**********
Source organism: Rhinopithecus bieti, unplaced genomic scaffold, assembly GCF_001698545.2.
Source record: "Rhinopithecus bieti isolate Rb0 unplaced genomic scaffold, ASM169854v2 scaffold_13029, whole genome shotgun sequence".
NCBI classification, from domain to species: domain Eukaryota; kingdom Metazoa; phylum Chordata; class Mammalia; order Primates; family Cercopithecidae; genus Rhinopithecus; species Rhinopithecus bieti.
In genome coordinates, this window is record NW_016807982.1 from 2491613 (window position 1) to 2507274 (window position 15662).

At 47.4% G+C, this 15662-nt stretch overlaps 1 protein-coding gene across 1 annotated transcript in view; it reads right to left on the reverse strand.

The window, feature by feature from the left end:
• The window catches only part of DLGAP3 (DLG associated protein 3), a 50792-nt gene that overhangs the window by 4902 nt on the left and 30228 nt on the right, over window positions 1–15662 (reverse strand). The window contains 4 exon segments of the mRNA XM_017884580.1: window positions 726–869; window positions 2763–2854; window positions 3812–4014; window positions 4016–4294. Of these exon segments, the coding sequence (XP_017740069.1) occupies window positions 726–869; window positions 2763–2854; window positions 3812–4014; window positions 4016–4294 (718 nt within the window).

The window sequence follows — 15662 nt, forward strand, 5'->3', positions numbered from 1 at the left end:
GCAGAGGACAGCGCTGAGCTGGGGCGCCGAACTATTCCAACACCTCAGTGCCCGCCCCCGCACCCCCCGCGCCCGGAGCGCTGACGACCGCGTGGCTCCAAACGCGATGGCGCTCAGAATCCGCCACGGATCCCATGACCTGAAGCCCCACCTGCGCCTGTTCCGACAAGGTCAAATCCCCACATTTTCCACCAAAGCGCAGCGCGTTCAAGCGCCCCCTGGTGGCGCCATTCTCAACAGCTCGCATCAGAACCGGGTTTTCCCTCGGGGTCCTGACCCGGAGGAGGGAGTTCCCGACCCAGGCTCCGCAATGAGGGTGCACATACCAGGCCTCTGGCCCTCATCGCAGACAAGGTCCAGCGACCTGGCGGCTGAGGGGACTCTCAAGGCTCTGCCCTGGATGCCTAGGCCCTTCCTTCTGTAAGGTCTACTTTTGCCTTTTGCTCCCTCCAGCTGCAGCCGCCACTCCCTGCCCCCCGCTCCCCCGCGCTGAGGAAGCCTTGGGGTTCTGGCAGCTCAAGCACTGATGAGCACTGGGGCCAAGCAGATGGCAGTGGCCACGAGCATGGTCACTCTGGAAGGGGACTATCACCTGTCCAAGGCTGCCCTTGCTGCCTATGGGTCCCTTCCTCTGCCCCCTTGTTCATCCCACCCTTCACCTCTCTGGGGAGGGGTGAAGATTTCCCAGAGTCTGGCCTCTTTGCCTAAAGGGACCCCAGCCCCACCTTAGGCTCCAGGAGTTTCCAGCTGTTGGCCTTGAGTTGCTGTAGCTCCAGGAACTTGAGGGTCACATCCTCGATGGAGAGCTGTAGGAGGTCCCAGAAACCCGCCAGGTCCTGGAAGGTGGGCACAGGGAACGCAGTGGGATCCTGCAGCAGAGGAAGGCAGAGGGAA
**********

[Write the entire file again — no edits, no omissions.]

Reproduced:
Source organism: Rhinopithecus bieti, unplaced genomic scaffold, assembly GCF_001698545.2.
Source record: "Rhinopithecus bieti isolate Rb0 unplaced genomic scaffold, ASM169854v2 scaffold_13029, whole genome shotgun sequence".
NCBI classification, from domain to species: domain Eukaryota; kingdom Metazoa; phylum Chordata; class Mammalia; order Primates; family Cercopithecidae; genus Rhinopithecus; species Rhinopithecus bieti.
In genome coordinates, this window is record NW_016807982.1 from 2491613 (window position 1) to 2507274 (window position 15662).

At 47.4% G+C, this 15662-nt stretch overlaps 1 protein-coding gene across 1 annotated transcript in view; it reads right to left on the reverse strand.

The window, feature by feature from the left end:
• The window catches only part of DLGAP3 (DLG associated protein 3), a 50792-nt gene that overhangs the window by 4902 nt on the left and 30228 nt on the right, over window positions 1–15662 (reverse strand). The window contains 4 exon segments of the mRNA XM_017884580.1: window positions 726–869; window positions 2763–2854; window positions 3812–4014; window positions 4016–4294. Of these exon segments, the coding sequence (XP_017740069.1) occupies window positions 726–869; window positions 2763–2854; window positions 3812–4014; window positions 4016–4294 (718 nt within the window).

The window sequence follows — 15662 nt, forward strand, 5'->3', positions numbered from 1 at the left end:
GCAGAGGACAGCGCTGAGCTGGGGCGCCGAACTATTCCAACACCTCAGTGCCCGCCCCCGCACCCCCCGCGCCCGGAGCGCTGACGACCGCGTGGCTCCAAACGCGATGGCGCTCAGAATCCGCCACGGATCCCATGACCTGAAGCCCCACCTGCGCCTGTTCCGACAAGGTCAAATCCCCACATTTTCCACCAAAGCGCAGCGCGTTCAAGCGCCCCCTGGTGGCGCCATTCTCAACAGCTCGCATCAGAACCGGGTTTTCCCTCGGGGTCCTGACCCGGAGGAGGGAGTTCCCGACCCAGGCTCCGCAATGAGGGTGCACATACCAGGCCTCTGGCCCTCATCGCAGACAAGGTCCAGCGACCTGGCGGCTGAGGGGACTCTCAAGGCTCTGCCCTGGATGCCTAGGCCCTTCCTTCTGTAAGGTCTACTTTTGCCTTTTGCTCCCTCCAGCTGCAGCCGCCACTCCCTGCCCCCCGCTCCCCCGCGCTGAGGAAGCCTTGGGGTTCTGGCAGCTCAAGCACTGATGAGCACTGGGGCCAAGCAGATGGCAGTGGCCACGAGCATGGTCACTCTGGAAGGGGACTATCACCTGTCCAAGGCTGCCCTTGCTGCCTATGGGTCCCTTCCTCTGCCCCCTTGTTCATCCCACCCTTCACCTCTCTGGGGAGGGGTGAAGATTTCCCAGAGTCTGGCCTCTTTGCCTAAAGGGACCCCAGCCCCACCTTAGGCTCCAGGAGTTTCCAGCTGTTGGCCTTGAGTTGCTGTAGCTCCAGGAACTTGAGGGTCACATCCTCGATGGAGAGCTGTAGGAGGTCCCAGAAACCCGCCAGGTCCTGGAAGGTGGGCACAGGGAACGCAGTGGGATCCTGCAGCAGAGGAAGGCAGAGGGAA